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Age at First Marriage in Malawi: A Bayesian Multilevel Analysis Using a Discrete Time-to-Event Model

Samuel Manda and Renate Meyer
Journal of the Royal Statistical Society. Series A (Statistics in Society)
Vol. 168, No. 2 (2005), pp. 439-455
Published by: Wiley for the Royal Statistical Society
Stable URL: http://www.jstor.org/stable/3559971
Page Count: 17
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Age at First Marriage in Malawi: A Bayesian Multilevel Analysis Using a Discrete Time-to-Event Model
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Abstract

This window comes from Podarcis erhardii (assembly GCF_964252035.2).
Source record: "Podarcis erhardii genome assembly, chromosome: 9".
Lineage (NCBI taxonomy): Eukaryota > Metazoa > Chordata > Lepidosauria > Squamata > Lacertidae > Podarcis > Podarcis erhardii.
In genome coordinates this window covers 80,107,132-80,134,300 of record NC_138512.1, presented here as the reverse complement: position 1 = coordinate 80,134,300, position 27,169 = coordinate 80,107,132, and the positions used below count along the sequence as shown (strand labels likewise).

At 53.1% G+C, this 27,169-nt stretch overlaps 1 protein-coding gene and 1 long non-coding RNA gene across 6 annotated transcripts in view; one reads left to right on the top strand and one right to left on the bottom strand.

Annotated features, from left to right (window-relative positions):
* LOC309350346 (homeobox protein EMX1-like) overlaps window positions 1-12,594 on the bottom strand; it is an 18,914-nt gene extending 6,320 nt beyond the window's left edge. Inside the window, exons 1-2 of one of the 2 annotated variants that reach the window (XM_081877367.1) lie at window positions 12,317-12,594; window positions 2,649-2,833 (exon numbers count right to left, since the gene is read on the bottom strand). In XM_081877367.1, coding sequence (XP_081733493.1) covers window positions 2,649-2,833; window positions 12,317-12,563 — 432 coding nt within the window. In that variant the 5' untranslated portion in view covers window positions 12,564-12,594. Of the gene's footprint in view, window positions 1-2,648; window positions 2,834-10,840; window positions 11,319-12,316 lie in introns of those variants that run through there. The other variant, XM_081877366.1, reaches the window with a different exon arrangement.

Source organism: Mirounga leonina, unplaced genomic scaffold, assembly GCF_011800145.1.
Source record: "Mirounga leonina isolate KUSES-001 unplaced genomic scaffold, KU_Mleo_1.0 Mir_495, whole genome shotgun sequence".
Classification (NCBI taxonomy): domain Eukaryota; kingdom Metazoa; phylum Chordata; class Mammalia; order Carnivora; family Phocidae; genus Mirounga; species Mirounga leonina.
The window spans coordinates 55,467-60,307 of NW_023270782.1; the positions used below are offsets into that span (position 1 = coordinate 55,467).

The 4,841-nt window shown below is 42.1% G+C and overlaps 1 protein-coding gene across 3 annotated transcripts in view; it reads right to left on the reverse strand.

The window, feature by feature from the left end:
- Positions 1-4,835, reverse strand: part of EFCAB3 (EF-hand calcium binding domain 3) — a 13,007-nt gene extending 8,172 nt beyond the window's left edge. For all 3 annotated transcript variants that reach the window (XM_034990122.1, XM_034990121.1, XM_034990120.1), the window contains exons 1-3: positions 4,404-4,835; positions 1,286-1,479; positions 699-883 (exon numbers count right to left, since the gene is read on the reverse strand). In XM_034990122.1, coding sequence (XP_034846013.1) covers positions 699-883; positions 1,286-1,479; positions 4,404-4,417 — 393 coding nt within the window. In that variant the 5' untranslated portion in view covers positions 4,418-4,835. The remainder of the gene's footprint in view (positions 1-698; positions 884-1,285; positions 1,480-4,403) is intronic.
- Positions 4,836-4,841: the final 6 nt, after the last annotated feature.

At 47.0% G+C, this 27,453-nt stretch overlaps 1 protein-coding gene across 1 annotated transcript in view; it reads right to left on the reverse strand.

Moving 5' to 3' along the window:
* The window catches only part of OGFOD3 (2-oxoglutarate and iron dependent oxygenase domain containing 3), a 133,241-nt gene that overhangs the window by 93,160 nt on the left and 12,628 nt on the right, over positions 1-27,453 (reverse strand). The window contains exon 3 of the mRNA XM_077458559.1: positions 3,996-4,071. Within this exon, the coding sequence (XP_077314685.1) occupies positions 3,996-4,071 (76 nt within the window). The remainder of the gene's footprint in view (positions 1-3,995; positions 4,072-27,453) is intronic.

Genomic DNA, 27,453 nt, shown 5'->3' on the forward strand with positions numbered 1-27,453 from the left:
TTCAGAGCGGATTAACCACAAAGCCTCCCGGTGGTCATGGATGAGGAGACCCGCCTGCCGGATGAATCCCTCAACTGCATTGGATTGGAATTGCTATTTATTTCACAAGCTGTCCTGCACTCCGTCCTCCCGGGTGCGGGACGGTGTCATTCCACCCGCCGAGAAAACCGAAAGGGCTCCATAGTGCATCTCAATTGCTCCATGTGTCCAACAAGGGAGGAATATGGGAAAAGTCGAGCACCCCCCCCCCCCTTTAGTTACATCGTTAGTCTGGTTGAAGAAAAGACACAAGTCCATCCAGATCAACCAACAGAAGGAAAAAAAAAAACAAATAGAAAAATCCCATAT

The paper presents a hierarchical discrete time survival model for the analysis of the 2000 Malawi Demographic and Health Survey data to assess the determinants of transition to marriage among women in Malawi. The model explicitly accounts for the unobserved heterogeneity by using family and community random effects with cross-level correlation structure. A nonparametric technique is used to model the base-line discrete hazard dynamically. Parameters of the model are computed by using a Markov chain Monte Carlo algorithm. The results show that rising age at marriage is a combination of birth cohort and education effects, depends considerably on the family and to some extent on the community in which a woman resides and the correlation between family and community random effects is negative. These results confirm a downward trend in teenage marriage and that raising women's education levels in sub-Saharan Africa has the beneficial effect of increasing age at marriage, and by implication reducing total fertility rates. The negative correlation between family and community random effects has policy implications in that targeting communities with an intervention to increase age at first marriage may not necessarily yield reduced fertility levels in individual families. A campaign that is geared towards individual families would achieve the desired goals. Overall, the findings point to the need for the Government in Malawi to enact public policies which are geared at vastly improving women's education at higher levels. The variation in marriage rates over families poses problems in delivering the policy, since particular policies must be devised for specific groups of families to accomplish the required social and health objectives.

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